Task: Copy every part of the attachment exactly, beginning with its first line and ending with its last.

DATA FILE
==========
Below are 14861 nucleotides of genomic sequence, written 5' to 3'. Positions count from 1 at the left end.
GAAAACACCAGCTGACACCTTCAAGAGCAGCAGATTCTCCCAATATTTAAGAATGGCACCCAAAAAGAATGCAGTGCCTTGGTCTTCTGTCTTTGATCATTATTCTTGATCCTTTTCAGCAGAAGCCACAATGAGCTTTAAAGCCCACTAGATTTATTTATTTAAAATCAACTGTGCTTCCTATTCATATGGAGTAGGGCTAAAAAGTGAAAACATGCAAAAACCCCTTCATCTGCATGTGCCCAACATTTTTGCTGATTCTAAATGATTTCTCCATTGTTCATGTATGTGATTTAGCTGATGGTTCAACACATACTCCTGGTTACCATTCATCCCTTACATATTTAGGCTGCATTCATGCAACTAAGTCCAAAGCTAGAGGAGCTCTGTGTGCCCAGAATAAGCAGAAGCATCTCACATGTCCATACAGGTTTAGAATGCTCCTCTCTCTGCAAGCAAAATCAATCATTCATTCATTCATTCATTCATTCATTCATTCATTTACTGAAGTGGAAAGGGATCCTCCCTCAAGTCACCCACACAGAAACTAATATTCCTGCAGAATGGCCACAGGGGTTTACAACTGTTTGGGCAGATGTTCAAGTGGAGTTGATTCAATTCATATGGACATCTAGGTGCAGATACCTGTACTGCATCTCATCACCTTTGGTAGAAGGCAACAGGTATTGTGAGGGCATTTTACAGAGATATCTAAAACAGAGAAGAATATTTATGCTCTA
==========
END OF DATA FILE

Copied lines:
Below are 14861 nucleotides of genomic sequence, written 5' to 3'. Positions count from 1 at the left end.
GAAAACACCAGCTGACACCTTCAAGAGCAGCAGATTCTCCCAATATTTAAGAATGGCACCCAAAAAGAATGCAGTGCCTTGGTCTTCTGTCTTTGATCATTATTCTTGATCCTTTTCAGCAGAAGCCACAATGAGCTTTAAAGCCCACTAGATTTATTTATTTAAAATCAACTGTGCTTCCTATTCATATGGAGTAGGGCTAAAAAGTGAAAACATGCAAAAACCCCTTCATCTGCATGTGCCCAACATTTTTGCTGATTCTAAATGATTTCTCCATTGTTCATGTATGTGATTTAGCTGATGGTTCAACACATACTCCTGGTTACCATTCATCCCTTACATATTTAGGCTGCATTCATGCAACTAAGTCCAAAGCTAGAGGAGCTCTGTGTGCCCAGAATAAGCAGAAGCATCTCACATGTCCATACAGGTTTAGAATGCTCCTCTCTCTGCAAGCAAAATCAATCATTCATTCATTCATTCATTCATTCATTCATTCATTTACTGAAGTGGAAAGGGATCCTCCCTCAAGTCACCCACACAGAAACTAATATTCCTGCAGAATGGCCACAGGGGTTTACAACTGTTTGGGCAGATGTTCAAGTGGAGTTGATTCAATTCATATGGACATCTAGGTGCAGATACCTGTACTGCATCTCATCACCTTTGGTAGAAGGCAACAGGTATTGTGAGGGCATTTTACAGAGATATCTAAAACAGAGAAGAATATTTATGCTCTA